Chapter VI describes specific evidence-based methods for managing cognitive load in verbal and pictorial information representations. According to the major forms of memory storage, there are verbal and pictorial representational modes, whereas according to major forms of sensory input, there are auditory and visual information modalities. The chapter will consider sources of cognitive load involving different modes and modalities of multimedia information presentations. When learners process text and visuals that could not be understood in isolation, the process of integrating verbal and pictorial representations is required for comprehension. When text and pictures are not appropriately located close to each other or not synchronized in time, integrating these referring sources of information may increase working memory load and inhibit learning. Instructional design techniques dealing with such split attention situations may enhance learning. Reducing split-attention in paper-based and on-screen text and graphics was one of the first and most commonly mentioned applications of cognitive load theory. Using dualmode presentations that involve different processing channels of human cognitive system is an alternative approach to dealing with split attention situations. This chapter discusses means for coordinating verbal and pictorial sources of information in space and time, eliminating redundant components of presentations, segmenting instructional presentations in units that could be processed with less cognitive load, and other techniques. The chapter also describes interactions between instructional efficiency of different formats of multimedia presentations and levels of learner expertise in specific task domains.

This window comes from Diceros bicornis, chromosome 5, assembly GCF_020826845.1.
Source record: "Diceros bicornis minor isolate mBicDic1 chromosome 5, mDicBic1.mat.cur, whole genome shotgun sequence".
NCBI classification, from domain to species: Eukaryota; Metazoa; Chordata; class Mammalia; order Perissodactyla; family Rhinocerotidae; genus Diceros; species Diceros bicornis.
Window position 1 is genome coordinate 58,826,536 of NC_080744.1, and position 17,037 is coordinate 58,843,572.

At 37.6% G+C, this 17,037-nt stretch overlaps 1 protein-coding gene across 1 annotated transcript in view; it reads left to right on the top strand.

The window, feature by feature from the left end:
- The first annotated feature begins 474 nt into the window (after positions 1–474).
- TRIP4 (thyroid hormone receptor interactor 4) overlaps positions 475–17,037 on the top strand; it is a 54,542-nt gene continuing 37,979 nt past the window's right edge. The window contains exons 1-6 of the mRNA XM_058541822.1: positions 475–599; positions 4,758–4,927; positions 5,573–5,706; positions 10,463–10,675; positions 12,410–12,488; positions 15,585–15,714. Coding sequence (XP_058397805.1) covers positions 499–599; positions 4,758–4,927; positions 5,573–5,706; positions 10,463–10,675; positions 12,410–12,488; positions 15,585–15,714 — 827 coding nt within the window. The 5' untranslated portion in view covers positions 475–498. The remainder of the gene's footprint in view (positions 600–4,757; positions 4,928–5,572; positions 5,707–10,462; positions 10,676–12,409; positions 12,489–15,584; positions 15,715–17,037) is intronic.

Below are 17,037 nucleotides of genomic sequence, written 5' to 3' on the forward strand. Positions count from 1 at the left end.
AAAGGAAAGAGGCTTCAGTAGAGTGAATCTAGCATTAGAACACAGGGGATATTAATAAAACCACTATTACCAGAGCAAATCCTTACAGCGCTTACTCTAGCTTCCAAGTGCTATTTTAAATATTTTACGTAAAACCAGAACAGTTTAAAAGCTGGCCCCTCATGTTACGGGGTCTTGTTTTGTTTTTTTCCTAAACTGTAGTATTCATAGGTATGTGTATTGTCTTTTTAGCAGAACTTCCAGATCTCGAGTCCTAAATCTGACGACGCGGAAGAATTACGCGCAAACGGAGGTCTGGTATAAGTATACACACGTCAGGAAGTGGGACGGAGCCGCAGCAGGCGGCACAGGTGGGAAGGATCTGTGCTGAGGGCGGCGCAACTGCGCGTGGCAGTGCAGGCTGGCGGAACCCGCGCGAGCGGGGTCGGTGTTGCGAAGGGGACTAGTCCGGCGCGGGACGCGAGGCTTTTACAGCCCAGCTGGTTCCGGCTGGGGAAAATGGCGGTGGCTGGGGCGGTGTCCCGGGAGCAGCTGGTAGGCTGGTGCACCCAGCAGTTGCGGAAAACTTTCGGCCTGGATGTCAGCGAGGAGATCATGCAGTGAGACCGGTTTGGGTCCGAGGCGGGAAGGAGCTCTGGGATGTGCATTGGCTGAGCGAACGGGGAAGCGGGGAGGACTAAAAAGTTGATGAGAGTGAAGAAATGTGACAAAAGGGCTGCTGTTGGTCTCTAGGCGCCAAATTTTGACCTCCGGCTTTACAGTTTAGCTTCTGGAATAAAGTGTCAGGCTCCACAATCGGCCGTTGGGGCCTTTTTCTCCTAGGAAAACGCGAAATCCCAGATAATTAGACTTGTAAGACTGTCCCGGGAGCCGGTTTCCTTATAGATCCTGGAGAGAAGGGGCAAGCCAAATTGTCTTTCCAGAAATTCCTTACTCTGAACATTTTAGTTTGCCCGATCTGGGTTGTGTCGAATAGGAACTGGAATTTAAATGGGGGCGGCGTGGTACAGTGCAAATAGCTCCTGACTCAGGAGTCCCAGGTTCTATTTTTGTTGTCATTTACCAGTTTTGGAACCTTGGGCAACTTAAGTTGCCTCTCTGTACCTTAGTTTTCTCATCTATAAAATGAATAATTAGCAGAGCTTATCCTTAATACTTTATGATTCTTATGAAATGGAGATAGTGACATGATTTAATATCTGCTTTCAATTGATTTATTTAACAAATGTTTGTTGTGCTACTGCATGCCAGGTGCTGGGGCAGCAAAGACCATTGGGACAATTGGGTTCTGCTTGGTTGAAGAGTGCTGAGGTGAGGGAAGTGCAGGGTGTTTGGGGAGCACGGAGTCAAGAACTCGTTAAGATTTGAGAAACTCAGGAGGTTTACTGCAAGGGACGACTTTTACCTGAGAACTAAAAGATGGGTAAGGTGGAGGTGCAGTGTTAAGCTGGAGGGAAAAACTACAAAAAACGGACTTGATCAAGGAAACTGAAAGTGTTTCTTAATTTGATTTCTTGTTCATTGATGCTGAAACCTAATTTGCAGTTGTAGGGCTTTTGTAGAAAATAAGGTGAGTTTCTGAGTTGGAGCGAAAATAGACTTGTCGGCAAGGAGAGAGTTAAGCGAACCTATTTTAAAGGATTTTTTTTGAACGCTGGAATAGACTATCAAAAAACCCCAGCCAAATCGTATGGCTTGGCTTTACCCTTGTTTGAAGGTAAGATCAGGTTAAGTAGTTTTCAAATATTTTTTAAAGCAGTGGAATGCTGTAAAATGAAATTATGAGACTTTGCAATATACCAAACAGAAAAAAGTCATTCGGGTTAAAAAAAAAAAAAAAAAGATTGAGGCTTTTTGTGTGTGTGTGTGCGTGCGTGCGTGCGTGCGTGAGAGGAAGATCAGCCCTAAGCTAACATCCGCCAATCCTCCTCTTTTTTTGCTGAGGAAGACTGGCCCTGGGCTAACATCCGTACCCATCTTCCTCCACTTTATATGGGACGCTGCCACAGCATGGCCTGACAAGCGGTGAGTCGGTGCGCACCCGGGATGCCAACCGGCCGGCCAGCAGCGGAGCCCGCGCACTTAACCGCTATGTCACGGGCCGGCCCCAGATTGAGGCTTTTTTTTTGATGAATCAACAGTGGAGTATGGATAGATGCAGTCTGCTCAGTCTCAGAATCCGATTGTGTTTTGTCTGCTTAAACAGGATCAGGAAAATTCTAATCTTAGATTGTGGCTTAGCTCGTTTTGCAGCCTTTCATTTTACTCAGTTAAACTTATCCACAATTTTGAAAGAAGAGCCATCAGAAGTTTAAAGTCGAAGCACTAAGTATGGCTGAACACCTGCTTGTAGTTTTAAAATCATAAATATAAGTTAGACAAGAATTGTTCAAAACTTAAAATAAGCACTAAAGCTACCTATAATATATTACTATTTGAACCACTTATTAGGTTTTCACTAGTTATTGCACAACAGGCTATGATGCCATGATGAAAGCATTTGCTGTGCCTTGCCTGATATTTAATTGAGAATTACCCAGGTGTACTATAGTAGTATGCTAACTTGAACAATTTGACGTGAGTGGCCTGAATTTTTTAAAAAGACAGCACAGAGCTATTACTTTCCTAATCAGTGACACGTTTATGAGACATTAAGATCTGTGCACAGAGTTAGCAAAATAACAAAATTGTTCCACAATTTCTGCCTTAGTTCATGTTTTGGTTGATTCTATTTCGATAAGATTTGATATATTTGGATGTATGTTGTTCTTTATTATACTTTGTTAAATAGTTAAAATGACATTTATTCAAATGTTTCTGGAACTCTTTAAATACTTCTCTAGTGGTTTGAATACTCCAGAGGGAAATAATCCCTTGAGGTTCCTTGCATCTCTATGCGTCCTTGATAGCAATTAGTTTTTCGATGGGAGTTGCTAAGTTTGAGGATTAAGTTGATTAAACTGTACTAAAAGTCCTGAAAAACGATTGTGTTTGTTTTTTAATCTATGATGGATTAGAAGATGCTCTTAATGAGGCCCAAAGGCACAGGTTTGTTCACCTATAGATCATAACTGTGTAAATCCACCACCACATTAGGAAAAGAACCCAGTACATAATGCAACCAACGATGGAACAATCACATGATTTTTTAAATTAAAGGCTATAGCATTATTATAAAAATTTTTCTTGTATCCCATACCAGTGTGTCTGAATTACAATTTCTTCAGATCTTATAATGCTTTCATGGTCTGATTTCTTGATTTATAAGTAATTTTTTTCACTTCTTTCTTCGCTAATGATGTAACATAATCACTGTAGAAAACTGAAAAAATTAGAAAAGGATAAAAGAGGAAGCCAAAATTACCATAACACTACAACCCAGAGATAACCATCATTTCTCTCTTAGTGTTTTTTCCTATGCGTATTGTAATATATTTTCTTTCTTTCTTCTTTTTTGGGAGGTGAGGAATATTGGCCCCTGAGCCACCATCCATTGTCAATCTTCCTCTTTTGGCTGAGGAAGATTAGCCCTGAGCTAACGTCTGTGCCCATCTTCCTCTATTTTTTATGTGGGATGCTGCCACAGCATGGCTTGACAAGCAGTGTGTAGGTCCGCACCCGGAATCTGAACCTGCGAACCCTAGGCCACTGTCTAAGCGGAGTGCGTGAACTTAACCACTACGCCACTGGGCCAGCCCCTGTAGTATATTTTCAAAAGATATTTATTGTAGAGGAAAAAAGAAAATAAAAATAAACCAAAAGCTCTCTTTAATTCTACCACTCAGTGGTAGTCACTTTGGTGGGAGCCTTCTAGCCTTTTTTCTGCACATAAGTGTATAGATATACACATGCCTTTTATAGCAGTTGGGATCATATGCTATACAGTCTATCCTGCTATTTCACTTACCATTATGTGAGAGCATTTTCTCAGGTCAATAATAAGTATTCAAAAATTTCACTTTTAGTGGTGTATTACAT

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Richard E. Mayer